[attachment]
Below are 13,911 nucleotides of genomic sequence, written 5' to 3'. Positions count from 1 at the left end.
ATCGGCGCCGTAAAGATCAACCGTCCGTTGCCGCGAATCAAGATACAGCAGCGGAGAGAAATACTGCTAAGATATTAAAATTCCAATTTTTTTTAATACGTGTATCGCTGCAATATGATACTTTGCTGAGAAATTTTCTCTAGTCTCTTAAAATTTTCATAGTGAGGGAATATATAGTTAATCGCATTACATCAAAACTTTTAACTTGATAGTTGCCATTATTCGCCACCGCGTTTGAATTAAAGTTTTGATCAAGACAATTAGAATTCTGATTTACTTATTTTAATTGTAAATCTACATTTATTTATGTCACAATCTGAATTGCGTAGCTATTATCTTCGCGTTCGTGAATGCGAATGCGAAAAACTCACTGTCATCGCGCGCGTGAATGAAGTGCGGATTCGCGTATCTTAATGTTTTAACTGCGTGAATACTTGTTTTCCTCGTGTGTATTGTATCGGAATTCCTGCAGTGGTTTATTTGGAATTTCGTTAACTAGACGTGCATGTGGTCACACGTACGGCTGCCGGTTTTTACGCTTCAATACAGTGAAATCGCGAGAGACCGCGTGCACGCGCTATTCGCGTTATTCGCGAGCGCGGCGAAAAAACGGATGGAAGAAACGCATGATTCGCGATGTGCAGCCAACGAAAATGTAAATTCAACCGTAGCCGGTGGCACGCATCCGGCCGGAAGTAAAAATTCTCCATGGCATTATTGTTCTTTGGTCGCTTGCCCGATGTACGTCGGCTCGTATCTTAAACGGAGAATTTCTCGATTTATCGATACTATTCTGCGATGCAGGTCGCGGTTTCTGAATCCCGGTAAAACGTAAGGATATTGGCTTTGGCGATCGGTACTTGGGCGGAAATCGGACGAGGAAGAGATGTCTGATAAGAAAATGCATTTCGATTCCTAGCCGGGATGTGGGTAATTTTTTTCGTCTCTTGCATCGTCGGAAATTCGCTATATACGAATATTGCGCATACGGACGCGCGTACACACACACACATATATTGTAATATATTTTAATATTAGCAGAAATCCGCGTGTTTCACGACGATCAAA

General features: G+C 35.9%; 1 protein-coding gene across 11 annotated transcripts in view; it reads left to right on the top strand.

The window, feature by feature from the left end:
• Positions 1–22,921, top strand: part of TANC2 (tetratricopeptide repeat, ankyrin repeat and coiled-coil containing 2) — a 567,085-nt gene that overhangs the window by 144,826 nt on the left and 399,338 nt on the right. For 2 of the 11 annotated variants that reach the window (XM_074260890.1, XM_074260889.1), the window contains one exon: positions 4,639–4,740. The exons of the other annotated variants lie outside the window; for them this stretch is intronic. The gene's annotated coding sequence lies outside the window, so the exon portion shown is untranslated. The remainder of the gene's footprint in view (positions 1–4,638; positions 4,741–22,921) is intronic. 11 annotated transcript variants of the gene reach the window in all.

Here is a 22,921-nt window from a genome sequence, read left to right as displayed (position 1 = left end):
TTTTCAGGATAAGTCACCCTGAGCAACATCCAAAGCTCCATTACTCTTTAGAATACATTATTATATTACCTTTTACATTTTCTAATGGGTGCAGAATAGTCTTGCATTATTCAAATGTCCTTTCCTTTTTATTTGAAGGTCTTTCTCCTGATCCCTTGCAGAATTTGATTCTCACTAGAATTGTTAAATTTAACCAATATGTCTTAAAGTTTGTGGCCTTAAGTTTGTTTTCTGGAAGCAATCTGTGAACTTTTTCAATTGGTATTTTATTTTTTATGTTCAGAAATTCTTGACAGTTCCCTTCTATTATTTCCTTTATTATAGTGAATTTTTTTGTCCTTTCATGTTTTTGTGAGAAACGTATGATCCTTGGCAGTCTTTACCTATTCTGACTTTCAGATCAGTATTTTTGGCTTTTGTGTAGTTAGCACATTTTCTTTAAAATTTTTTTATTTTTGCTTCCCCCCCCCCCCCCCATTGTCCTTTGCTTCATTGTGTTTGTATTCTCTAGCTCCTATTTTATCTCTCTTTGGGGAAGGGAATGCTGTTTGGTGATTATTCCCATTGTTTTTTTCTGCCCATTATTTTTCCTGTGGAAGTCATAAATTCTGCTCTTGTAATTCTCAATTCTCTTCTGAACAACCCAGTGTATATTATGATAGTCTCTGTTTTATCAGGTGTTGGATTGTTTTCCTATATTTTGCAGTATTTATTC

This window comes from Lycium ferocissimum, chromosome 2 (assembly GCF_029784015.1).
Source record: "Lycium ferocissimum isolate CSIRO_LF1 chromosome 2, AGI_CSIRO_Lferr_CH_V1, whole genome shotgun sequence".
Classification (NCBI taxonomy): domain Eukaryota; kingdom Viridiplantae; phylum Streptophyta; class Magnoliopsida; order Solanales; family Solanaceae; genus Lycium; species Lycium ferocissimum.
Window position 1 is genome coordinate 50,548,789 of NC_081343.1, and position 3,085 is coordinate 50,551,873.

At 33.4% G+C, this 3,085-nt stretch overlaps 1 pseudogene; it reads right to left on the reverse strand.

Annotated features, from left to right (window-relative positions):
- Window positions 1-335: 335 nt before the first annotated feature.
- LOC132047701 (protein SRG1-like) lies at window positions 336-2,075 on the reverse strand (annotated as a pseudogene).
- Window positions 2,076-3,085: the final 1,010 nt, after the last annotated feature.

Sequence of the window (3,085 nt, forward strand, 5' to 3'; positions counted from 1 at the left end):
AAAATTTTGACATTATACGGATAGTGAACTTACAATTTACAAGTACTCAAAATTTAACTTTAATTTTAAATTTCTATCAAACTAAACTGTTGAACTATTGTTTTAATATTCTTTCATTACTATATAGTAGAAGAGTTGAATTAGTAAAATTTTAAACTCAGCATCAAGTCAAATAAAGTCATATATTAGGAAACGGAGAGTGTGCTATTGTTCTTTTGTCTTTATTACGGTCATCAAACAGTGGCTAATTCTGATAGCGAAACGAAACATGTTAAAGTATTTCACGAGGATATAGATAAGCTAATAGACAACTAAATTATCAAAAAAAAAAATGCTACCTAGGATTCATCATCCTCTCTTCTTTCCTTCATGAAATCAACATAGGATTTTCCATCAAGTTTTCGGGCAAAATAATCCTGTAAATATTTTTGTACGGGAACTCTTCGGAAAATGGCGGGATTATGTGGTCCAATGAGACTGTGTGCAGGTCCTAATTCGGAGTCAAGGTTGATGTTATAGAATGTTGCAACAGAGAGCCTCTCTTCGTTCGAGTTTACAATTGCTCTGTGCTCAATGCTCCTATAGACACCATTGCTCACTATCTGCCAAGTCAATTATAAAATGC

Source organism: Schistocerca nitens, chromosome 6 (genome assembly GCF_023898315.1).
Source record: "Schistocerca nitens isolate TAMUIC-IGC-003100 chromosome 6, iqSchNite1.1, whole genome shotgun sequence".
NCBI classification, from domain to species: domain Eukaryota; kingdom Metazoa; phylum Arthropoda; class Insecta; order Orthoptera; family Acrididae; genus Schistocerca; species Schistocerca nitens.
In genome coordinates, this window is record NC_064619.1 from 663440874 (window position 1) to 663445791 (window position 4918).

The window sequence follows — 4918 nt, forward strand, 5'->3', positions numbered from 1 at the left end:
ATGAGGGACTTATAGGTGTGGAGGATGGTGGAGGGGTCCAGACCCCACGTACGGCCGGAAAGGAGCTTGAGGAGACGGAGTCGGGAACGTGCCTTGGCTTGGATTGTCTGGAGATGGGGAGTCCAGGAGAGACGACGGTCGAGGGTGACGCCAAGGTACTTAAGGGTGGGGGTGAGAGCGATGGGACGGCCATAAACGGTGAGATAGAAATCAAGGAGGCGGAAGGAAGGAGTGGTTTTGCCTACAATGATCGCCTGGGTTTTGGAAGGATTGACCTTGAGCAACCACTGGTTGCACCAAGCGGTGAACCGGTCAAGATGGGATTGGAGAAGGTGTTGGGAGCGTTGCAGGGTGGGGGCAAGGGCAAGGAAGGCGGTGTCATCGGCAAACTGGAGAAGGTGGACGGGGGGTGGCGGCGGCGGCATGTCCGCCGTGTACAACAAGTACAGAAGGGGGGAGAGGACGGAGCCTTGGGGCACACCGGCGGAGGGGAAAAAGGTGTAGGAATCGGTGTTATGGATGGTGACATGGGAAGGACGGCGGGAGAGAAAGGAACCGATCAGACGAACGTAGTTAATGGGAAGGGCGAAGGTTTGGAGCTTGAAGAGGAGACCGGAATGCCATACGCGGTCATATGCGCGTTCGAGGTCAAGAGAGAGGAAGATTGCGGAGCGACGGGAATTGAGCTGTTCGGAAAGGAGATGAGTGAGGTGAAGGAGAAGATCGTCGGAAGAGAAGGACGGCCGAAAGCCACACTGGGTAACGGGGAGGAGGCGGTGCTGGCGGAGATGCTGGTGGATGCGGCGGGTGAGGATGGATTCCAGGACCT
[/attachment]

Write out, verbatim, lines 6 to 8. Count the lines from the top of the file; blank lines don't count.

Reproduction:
Here is a 22,921-nt window from a genome sequence, read left to right as displayed (position 1 = left end):
TTTTCAGGATAAGTCACCCTGAGCAACATCCAAAGCTCCATTACTCTTTAGAATACATTATTATATTACCTTTTACATTTTCTAATGGGTGCAGAATAGTCTTGCATTATTCAAATGTCCTTTCCTTTTTATTTGAAGGTCTTTCTCCTGATCCCTTGCAGAATTTGATTCTCACTAGAATTGTTAAATTTAACCAATATGTCTTAAAGTTTGTGGCCTTAAGTTTGTTTTCTGGAAGCAATCTGTGAACTTTTTCAATTGGTATTTTATTTTTTATGTTCAGAAATTCTTGACAGTTCCCTTCTATTATTTCCTTTATTATAGTGAATTTTTTTGTCCTTTCATGTTTTTGTGAGAAACGTATGATCCTTGGCAGTCTTTACCTATTCTGACTTTCAGATCAGTATTTTTGGCTTTTGTGTAGTTAGCACATTTTCTTTAAAATTTTTTTATTTTTGCTTCCCCCCCCCCCCCCCATTGTCCTTTGCTTCATTGTGTTTGTATTCTCTAGCTCCTATTTTATCTCTCTTTGGGGAAGGGAATGCTGTTTGGTGATTATTCCCATTGTTTTTTTCTGCCCATTATTTTTCCTGTGGAAGTCATAAATTCTGCTCTTGTAATTCTCAATTCTCTTCTGAACAACCCAGTGTATATTATGATAGTCTCTGTTTTATCAGGTGTTGGATTGTTTTCCTATATTTTGCAGTATTTATTC

This window comes from Lycium ferocissimum, chromosome 2 (assembly GCF_029784015.1).